Note that if you mess up,  AccuTrigger parts are generally not available  for replacement.  You have been warned.

Please send requests to

John Schaefer
1365 S. Saddleback Dr.
Cottonwood, AZ 86326


Odds & Ends

Flash Suppressors
Because of the blinding flash and blast  of the .22RF, and it being a black "tacticool" rifle with a 1/2 28 threaded barrel, one can fit any standard M16 flash or noise suppressor to the barrel.  Because they are almost the same diameter as the MKII's barrel the standard M16A2 flash suppressors actually look rather nice, especially if finished to match the rifle.  For some reason this flash hider seems to moderate the "muzzle blast" a little. You may need to use "peel washers" to get proper alignment.  It does not seem to affect accuracy.

Standard thread protector M16 flash suppressor

Improving Ammunition
Match ammunition aside, it has been my observation that "standard velocity" rimfire ammunition is significantly more accurate beyond 35 - 40 yards than "high velocity" ammunition due to it's velocity going trans-sonic.  However, even bulk HV .22 rimfire ammunition can be quite accurate if sorted by weight.  Simply set up your digital scale and sort your ammo by weight in .1gr groups and then keep the batches separate.  Doing this you'll be surprised just how much your groups shrink.  The other thing is to sort by rim thickness, although this has a greater noticeable effect with match ammunition or previously weight sorted ammunition.  SAAMI specifications are given below.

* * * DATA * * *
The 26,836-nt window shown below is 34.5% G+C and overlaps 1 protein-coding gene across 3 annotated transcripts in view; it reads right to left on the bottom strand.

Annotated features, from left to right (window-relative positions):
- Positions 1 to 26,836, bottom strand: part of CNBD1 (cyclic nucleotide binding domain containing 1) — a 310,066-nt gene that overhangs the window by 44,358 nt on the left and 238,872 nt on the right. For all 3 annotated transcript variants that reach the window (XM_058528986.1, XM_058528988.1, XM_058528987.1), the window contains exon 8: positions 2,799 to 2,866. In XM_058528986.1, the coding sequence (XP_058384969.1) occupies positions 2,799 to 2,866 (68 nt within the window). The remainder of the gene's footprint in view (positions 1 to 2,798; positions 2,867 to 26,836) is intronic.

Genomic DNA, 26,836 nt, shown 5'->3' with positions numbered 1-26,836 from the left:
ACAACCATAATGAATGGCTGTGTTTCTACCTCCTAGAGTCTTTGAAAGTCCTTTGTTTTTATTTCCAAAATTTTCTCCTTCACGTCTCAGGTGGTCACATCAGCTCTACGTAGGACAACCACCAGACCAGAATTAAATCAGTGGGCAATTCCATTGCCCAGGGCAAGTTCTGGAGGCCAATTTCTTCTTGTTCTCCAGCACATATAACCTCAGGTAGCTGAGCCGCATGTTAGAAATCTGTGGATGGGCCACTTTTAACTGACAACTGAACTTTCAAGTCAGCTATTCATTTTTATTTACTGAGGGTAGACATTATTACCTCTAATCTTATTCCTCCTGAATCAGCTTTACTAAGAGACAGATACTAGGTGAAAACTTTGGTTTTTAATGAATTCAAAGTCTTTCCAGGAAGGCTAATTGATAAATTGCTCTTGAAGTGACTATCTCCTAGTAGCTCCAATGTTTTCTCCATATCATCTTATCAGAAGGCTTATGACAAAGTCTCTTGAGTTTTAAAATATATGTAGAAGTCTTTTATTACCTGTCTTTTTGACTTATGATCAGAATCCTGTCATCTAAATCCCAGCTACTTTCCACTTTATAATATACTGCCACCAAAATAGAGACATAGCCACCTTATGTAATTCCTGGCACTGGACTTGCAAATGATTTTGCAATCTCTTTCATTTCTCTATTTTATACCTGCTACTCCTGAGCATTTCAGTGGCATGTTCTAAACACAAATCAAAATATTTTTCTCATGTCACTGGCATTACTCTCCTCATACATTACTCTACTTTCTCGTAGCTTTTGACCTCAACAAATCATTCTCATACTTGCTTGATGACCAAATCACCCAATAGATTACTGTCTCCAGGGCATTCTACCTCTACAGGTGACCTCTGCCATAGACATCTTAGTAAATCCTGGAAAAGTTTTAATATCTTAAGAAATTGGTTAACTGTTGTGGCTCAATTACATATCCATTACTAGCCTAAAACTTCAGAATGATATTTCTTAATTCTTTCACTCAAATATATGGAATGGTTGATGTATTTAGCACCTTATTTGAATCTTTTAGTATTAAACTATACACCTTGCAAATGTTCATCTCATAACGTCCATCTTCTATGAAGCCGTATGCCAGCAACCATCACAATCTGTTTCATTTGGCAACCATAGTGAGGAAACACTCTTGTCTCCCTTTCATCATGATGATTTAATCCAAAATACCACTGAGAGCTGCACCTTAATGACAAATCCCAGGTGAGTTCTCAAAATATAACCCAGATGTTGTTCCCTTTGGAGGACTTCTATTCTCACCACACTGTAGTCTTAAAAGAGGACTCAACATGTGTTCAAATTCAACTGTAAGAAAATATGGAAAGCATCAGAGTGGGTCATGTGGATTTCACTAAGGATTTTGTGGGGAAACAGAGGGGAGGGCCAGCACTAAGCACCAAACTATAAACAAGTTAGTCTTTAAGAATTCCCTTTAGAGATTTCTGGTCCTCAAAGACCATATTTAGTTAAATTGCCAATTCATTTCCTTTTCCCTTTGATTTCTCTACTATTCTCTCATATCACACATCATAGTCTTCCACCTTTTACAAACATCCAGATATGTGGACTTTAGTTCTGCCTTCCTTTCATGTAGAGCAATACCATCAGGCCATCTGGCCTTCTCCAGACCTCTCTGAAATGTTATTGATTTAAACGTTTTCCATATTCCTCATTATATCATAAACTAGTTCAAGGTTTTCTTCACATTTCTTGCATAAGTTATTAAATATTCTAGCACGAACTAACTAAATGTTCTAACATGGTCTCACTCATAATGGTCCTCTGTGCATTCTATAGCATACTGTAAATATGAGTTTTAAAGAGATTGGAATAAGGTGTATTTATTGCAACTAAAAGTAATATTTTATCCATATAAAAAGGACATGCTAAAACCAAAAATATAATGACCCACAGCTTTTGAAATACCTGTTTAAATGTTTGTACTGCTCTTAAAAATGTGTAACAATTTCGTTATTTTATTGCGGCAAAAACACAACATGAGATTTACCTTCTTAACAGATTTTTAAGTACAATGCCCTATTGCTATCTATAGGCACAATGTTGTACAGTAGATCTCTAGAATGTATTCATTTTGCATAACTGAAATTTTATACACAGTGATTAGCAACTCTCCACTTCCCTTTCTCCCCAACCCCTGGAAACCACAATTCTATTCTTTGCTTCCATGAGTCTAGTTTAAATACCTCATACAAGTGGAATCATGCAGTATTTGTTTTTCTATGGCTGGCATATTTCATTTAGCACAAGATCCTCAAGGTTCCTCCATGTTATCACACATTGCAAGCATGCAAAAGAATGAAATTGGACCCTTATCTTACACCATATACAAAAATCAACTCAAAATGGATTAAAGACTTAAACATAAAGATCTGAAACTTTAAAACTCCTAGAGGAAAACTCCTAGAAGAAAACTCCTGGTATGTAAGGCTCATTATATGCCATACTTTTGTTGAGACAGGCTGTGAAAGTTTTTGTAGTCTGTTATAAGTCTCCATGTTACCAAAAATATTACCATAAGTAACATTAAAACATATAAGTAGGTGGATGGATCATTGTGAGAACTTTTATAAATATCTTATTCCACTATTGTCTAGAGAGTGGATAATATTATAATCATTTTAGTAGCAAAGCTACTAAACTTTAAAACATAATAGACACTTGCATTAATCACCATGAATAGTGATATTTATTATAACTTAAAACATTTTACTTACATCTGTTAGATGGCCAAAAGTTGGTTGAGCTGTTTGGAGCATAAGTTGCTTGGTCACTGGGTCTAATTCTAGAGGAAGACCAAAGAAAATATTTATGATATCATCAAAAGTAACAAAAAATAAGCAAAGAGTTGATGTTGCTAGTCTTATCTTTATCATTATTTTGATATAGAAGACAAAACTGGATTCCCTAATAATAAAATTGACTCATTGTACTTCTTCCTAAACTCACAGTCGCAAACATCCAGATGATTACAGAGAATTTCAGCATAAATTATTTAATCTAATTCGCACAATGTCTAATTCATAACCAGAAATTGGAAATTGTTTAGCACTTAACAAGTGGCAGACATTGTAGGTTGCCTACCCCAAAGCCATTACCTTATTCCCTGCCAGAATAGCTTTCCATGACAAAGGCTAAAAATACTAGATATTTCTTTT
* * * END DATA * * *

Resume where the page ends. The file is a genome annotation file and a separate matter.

.22 Rimfire SAAMI Specifications

Rim Thickness .036" Min
.043" Max
Headspace .043" Min
.051"Max

Interestingly, actual rim thickness measured on live rounds seems to vary greatly.  I have seen as low as .035" and as high as .048" with the majority falling in the .039" to .041" range.  Ideally you want minimum headspace, but adjusting headspace on a .22RF is a non-trivial exercise so you usually just have to live with what you have.  

Spare Magazine Carrier
You can take an inexpensive elastic rifle cartridge butt cuff and carefully cut the stitching between every two loops to make a very inexpensive on-gun magazine carrier that can carry several 5 or 10 round magazines. The one pictured was made from a $4.29 Allen buttstock cartridge carrier, from Amazon.  After removing the appropriate stitches and positioning on the butt stock, mark where the swivel stud is located and burn a hole through the elastic with a soldering iron to melt the edges of the hole (to prevent unraveling).

22RF Informational Web Site
An excellent .22 rimfire technical site called "Rimfire Research and Development" is run by Steve Boelter at www.rrdvegas.com.  It is chock full of excellent, informative, and well researched and documented articles on everything from cleaning to ammunition modifications.  I HIGHLY recommend it.

After Market Triggers
Rifle Basix (eabco.com/Savage-Triggers.html) makes an excellent replacement for the Savage rimfire AccuTrigger (called the  Savage Rimfire Adjustable Trigger or "RAT", that eliminates the inner AccuTrigger trigger lever and reportedly allows a pull weight of 1.25 to 4 lbs.  It fits all AccuTrigger MKII rifles including the M93.  They also have triggers for non-AccuTrigger Savage .22s